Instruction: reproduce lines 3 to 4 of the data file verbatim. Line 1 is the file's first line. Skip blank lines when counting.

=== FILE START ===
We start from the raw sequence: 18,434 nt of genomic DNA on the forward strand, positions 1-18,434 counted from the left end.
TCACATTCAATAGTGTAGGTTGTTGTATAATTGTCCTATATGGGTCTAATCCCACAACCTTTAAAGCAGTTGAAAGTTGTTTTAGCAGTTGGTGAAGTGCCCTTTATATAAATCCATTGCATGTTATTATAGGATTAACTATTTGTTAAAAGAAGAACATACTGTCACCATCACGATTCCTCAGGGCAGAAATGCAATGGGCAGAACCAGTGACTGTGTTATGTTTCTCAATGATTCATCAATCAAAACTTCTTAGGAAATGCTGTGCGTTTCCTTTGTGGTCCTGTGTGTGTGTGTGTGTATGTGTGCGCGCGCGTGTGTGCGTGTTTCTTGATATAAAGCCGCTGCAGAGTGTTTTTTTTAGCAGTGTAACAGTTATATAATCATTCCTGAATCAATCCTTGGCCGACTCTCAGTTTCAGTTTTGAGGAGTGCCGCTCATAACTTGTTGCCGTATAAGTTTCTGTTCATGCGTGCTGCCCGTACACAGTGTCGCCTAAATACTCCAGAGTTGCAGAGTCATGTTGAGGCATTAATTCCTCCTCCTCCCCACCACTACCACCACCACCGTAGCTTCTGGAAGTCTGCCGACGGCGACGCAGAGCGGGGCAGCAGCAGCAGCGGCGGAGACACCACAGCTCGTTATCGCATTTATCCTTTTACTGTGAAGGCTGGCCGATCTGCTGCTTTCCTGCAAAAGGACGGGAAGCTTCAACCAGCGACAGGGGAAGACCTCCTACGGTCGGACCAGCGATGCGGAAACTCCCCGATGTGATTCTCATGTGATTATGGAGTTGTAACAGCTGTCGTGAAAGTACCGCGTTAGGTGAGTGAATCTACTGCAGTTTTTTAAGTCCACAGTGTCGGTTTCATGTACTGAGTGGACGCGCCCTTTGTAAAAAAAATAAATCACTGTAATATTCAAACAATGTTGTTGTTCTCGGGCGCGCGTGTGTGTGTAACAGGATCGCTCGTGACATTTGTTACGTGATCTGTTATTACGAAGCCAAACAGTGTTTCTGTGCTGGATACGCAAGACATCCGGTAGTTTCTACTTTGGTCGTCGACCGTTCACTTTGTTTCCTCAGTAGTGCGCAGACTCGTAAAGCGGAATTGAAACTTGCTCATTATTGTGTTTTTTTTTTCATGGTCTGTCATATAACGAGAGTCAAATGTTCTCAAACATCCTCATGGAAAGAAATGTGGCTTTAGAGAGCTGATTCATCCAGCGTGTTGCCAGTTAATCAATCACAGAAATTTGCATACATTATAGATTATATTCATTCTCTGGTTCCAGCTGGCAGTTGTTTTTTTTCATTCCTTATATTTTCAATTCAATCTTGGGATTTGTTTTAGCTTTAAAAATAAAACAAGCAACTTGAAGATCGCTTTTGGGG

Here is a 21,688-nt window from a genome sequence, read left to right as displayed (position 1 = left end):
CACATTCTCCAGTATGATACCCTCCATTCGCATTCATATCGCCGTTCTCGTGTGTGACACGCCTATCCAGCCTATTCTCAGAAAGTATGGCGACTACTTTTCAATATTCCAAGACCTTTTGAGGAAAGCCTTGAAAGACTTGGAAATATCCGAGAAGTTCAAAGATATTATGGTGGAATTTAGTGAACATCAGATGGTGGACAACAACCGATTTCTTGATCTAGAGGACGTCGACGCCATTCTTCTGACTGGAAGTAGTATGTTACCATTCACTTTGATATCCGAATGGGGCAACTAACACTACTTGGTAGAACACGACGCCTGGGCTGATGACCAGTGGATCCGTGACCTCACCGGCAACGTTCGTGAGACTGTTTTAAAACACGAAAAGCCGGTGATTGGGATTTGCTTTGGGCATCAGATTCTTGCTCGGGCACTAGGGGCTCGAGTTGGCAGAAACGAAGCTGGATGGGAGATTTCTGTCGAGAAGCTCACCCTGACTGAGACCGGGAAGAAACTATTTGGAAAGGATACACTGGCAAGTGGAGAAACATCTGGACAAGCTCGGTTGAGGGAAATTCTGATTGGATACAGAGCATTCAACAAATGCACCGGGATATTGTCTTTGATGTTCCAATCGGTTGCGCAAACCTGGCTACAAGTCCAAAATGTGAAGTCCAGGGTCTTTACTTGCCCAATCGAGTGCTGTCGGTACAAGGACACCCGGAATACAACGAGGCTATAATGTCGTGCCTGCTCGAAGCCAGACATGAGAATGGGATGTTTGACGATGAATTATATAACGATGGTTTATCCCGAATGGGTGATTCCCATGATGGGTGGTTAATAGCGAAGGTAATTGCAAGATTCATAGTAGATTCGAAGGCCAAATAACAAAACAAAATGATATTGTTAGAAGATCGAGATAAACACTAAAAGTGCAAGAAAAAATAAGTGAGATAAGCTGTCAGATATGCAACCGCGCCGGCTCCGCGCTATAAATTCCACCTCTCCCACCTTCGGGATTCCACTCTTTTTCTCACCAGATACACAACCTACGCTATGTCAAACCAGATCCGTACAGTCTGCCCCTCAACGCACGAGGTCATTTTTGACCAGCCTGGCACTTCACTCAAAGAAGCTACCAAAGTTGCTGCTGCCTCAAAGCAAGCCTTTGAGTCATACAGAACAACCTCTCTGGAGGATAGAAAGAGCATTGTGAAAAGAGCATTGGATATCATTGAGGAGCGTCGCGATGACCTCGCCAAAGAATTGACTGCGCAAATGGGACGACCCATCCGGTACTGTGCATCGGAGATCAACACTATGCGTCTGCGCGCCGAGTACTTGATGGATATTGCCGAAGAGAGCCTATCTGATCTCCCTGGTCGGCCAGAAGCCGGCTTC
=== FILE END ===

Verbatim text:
Here is a 21,688-nt window from a genome sequence, read left to right as displayed (position 1 = left end):
CACATTCTCCAGTATGATACCCTCCATTCGCATTCATATCGCCGTTCTCGTGTGTGACACGCCTATCCAGCCTATTCTCAGAAAGTATGGCGACTACTTTTCAATATTCCAAGACCTTTTGAGGAAAGCCTTGAAAGACTTGGAAATATCCGAGAAGTTCAAAGATATTATGGTGGAATTTAGTGAACATCAGATGGTGGACAACAACCGATTTCTTGATCTAGAGGACGTCGACGCCATTCTTCTGACTGGAAGTAGTATGTTACCATTCACTTTGATATCCGAATGGGGCAACTAACACTACTTGGTAGAACACGACGCCTGGGCTGATGACCAGTGGATCCGTGACCTCACCGGCAACGTTCGTGAGACTGTTTTAAAACACGAAAAGCCGGTGATTGGGATTTGCTTTGGGCATCAGATTCTTGCTCGGGCACTAGGGGCTCGAGTTGGCAGAAACGAAGCTGGATGGGAGATTTCTGTCGAGAAGCTCACCCTGACTGAGACCGGGAAGAAACTATTTGGAAAGGATACACTGGCAAGTGGAGAAACATCTGGACAAGCTCGGTTGAGGGAAATTCTGATTGGATACAGAGCATTCAACAAATGCACCGGGATATTGTCTTTGATGTTCCAATCGGTTGCGCAAACCTGGCTACAAGTCCAAAATGTGAAGTCCAGGGTCTTTACTTGCCCAATCGAGTGCTGTCGGTACAAGGACACCCGGAATACAACGAGGCTATAATGTCGTGCCTGCTCGAAGCCAGACATGAGAATGGGATGTTTGACGATGAATTATATAACGATGGTTTATCCCGAATGGGTGATTCCCATGATGGGTGGTTAATAGCGAAGGTAATTGCAAGATTCATAGTAGATTCGAAGGCCAAATAACAAAACAAAATGATATTGTTAGAAGATCGAGATAAACACTAAAAGTGCAAGAAAAAATAAGTGAGATAAGCTGTCAGATATGCAACCGCGCCGGCTCCGCGCTATAAATTCCACCTCTCCCACCTTCGGGATTCCACTCTTTTTCTCACCAGATACACAACCTACGCTATGTCAAACCAGATCCGTACAGTCTGCCCCTCAACGCACGAGGTCATTTTTGACCAGCCTGGCACTTCACTCAAAGAAGCTACCAAAGTTGCTGCTGCCTCAAAGCAAGCCTTTGAGTCATACAGAACAACCTCTCTGGAGGATAGAAAGAGCATTGTGAAAAGAGCATTGGATATCATTGAGGAGCGTCGCGATGACCTCGCCAAAGAATTGACTGCGCAAATGGGACGACCCATCCGGTACTGTGCATCGGAGATCAACACTATGCGTCTGCGCGCCGAGTACTTGATGGATATTGCCGAAGAGAGCCTATCTGATCTCCCTGGTCGGCCAGAAGCCGGCTTC